by, 03-22-2013 at 12:29 PM (912 Views)
Some one at my office this week told me that I should take up painting because I have such a great sense of color. I explained that I do my painting with fabric and threads. The person had a curious look on their face, then they raised their finger in the air and said, "Oh, now I get it!"
I have understood throughout my quilting career that many people struggle with figuring out the right colors to use in their art work. While I can't say that I have always made the perfect color choices, I am lucky to have made the majority of my quilts with some really good results. Early on in my quilting life, my sister took a lecture from a pretty famous quilter who told the audience, "Never, ever, use yellow in a quilt. If you do, you'll ruin it because the eye of the viewer will always gravitate towards that yellow piece in the quilt." She shared the story with me and to this day, I believe this may have been my first exposure to the quilt police.
We decided, that some rules are meant to be broken, and following her lead, I decided that's a rule I am always going to try and break. And I have. Almost every quilt I've ever made had some yellow in it. Is it possible that my keen sense of color can be attributed to employing one of the three primary colors in all my pieces? Maybe, maybe not. I think it can at least partially be attributed to my love for happy colors. Most viewers like to look at happy things instead of the dull or mundane. If you were to walk into my sewing studio where the majority of the quilt top construction activities take place, you would find a myriad of color, textures, tones and highlights neatly folded on the shelving units where I store the fabric. On the walls are racks containing tightly wound spools of thread, a stunning rainbow in itself, just waiting to come undone and work its way through the thread guides of my sewing machine.
Can color theory be easily taught to those that lack it? Or is color therapy more the answer? Do you find yourself working within a wider color range, or do you pretty much gravitate towards a fairly narrow set of color choices in your fabric buying and quiltmaking? Do you struggle to complete a guild quilt challenge because the compulsory fabric choices aren't something you feel comfortable using or you just don't like them. I think many people do struggle with these issues. Are you able to envision what a finished quilt will look like in your colors (instead of the sample colors or photo on the pattern?) Maybe this is one reason that quilt kits are so popular. The color choices are made for you.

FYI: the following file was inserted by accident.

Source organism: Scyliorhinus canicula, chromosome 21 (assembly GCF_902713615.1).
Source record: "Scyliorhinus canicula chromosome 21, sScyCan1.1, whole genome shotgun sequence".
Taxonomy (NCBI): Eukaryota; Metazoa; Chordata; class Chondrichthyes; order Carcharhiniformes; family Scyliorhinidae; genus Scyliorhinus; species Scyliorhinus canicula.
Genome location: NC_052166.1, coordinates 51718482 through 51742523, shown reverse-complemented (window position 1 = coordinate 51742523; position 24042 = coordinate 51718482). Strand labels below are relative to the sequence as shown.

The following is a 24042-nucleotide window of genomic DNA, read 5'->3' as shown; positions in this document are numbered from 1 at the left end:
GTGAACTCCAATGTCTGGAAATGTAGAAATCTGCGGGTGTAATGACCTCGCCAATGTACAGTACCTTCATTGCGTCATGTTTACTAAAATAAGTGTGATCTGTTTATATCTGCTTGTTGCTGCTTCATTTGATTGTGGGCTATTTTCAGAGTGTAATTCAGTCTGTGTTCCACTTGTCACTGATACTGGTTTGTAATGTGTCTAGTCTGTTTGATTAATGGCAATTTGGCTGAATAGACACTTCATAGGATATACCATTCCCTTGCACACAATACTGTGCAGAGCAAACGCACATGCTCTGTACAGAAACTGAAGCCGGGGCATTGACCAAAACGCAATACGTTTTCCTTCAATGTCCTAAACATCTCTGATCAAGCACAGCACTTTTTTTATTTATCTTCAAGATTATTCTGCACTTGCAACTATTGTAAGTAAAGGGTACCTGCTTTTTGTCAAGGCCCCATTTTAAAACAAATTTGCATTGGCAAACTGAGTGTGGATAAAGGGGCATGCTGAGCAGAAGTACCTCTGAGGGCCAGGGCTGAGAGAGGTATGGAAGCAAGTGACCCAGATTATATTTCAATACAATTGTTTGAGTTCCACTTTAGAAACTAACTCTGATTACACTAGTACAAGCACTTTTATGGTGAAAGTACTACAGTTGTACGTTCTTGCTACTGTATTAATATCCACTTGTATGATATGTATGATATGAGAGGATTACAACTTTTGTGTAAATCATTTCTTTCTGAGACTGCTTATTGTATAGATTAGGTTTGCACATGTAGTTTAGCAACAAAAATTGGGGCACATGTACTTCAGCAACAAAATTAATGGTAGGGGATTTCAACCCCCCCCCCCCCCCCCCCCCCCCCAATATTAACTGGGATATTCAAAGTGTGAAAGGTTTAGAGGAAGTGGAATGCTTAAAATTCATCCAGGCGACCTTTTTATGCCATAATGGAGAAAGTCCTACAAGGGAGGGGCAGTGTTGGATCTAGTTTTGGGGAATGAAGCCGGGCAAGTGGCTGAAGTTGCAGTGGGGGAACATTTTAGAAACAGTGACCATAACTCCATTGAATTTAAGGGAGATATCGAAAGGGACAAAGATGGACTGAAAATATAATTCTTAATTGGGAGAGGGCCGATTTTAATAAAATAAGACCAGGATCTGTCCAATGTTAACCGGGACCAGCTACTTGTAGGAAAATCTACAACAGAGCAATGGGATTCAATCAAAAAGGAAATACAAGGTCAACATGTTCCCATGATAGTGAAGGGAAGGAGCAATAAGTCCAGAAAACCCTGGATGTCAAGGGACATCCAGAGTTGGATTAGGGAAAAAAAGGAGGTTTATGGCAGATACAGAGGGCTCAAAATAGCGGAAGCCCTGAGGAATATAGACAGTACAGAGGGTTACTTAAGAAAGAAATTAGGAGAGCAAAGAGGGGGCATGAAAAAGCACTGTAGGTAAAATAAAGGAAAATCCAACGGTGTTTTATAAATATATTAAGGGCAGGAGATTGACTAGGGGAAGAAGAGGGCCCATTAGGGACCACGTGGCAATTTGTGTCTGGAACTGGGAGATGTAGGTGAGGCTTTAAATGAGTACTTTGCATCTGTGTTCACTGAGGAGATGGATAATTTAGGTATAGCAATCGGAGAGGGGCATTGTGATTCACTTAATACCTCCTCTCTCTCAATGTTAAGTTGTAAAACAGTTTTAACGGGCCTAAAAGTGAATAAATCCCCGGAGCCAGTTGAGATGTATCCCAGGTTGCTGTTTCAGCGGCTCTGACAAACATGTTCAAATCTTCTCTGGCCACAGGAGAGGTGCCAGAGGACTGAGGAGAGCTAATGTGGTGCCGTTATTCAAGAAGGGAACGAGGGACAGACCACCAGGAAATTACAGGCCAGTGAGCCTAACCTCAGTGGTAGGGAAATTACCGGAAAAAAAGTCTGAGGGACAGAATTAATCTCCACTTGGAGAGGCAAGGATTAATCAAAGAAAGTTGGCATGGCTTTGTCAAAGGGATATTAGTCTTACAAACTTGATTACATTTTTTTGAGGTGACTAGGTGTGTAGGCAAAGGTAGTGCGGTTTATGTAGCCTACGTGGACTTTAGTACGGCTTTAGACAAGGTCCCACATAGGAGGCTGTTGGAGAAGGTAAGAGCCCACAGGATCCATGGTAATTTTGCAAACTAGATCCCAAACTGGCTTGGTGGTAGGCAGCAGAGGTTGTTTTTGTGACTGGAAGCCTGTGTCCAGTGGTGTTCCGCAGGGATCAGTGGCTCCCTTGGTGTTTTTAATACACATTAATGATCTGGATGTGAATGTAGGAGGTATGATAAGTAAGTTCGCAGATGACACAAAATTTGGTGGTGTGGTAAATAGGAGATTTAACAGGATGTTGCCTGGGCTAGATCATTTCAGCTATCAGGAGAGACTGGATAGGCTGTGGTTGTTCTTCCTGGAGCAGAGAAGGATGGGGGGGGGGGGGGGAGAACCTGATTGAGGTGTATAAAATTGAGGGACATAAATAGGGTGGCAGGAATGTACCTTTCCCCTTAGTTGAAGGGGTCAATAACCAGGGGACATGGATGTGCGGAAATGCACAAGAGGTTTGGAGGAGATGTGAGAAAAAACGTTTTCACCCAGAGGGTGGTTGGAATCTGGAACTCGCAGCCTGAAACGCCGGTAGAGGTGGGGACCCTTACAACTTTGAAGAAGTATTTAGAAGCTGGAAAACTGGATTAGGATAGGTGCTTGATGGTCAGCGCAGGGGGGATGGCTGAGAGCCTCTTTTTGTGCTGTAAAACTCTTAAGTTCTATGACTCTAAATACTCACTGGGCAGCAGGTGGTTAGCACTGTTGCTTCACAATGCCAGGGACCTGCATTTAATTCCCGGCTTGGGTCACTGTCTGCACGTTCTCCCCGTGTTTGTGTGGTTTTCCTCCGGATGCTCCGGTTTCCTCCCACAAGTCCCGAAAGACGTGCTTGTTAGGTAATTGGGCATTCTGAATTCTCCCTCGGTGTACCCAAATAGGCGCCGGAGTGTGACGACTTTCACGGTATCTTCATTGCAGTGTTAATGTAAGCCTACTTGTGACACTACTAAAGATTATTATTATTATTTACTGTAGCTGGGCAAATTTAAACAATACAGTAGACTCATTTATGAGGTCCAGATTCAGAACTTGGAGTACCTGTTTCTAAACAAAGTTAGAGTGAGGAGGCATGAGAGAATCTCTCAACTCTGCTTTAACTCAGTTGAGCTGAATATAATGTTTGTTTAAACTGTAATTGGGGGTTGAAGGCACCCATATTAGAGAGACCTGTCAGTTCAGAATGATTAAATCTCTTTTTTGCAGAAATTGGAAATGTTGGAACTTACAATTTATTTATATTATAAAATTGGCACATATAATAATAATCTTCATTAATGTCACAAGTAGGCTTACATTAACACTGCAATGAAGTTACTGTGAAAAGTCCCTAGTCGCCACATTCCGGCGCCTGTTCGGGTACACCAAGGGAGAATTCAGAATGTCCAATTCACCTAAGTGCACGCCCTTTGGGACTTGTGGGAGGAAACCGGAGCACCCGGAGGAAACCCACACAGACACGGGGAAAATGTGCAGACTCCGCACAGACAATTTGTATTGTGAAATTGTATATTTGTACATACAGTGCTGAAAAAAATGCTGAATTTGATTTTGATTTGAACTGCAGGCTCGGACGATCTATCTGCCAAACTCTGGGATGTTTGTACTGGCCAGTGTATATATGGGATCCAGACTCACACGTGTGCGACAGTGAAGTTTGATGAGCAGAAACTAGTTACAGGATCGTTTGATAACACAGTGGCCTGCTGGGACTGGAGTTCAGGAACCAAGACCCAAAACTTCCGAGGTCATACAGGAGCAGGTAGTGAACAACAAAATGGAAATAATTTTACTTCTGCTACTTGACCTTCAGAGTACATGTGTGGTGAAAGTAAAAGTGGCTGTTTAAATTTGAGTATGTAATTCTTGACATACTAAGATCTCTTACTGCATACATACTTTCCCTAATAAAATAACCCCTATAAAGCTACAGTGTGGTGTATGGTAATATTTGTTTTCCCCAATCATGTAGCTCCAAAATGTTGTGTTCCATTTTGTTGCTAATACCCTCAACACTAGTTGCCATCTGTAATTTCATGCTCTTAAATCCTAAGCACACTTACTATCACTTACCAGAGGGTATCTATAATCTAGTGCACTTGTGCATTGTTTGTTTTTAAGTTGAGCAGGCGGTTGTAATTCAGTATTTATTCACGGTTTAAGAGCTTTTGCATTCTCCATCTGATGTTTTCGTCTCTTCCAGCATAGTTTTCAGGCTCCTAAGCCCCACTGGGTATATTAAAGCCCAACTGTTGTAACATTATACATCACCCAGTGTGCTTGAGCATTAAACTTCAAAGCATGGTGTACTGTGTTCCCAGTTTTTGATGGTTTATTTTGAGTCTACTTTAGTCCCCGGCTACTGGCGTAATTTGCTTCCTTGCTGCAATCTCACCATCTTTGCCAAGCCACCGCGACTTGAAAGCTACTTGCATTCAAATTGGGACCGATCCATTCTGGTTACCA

I have a dear friend that has a bad case of 'the blues'. She works in mostly the blue color family. She's a very happy and often silly person, wonderful to be around, but her fabric choices don't reflect her fun personality. Do yours? Here is one way to tell. Take a look at your wardrobe and how you dress for the day. Do you match your clothing, shoes, jewelry before you head out? Or do you just grab whatever is clean and pressed and run out the door? I have noticed at bigger quilt shows that many of the ladies, do an impeccable job of matching their outfits from head to toe, including the purse, shoes, jewelry and other accessories. Some wear many bright, happy colors, others are more subtle in their clothing choices. Some are downright tacky in their choices, others very sophisticated in every detail. I love it all! Where do you find yourself? I know I often match from head to toe in carefully planned outfits. Its just who I am and I find it fun to figure out what items will work well with others. That's not to say I don't use contrasting colors in my wardrobe or quilts, after all, variety is the spice of life.
Have you ever found yourself where the fabric or color choice you are looking for just isn't out there? Have you tried to make it yourself, either by dyeing the fabric yourself, or printing it or coloring on it with some of the implements available on the market today? I know I have and I would encourage anyone to try dyeing, painting, foiling and drawing on your fabrics to change them to meet your needs. You may surprise yourself. Another trick to consider is thread choice. You can change the look of any fabric by the choice of fabric you use to quilt or embellish the piece. If you are into unique textures, try using overlays of netting, sheer fabrics and other items to add interest to your work. Often a single or multiple layer of tulle can brighten or change the color upon which it is overlaid, making it the perfect fabric choice that you would not have been able to find in any store or your stash.
Now go out there and color your world. Feedback welcome.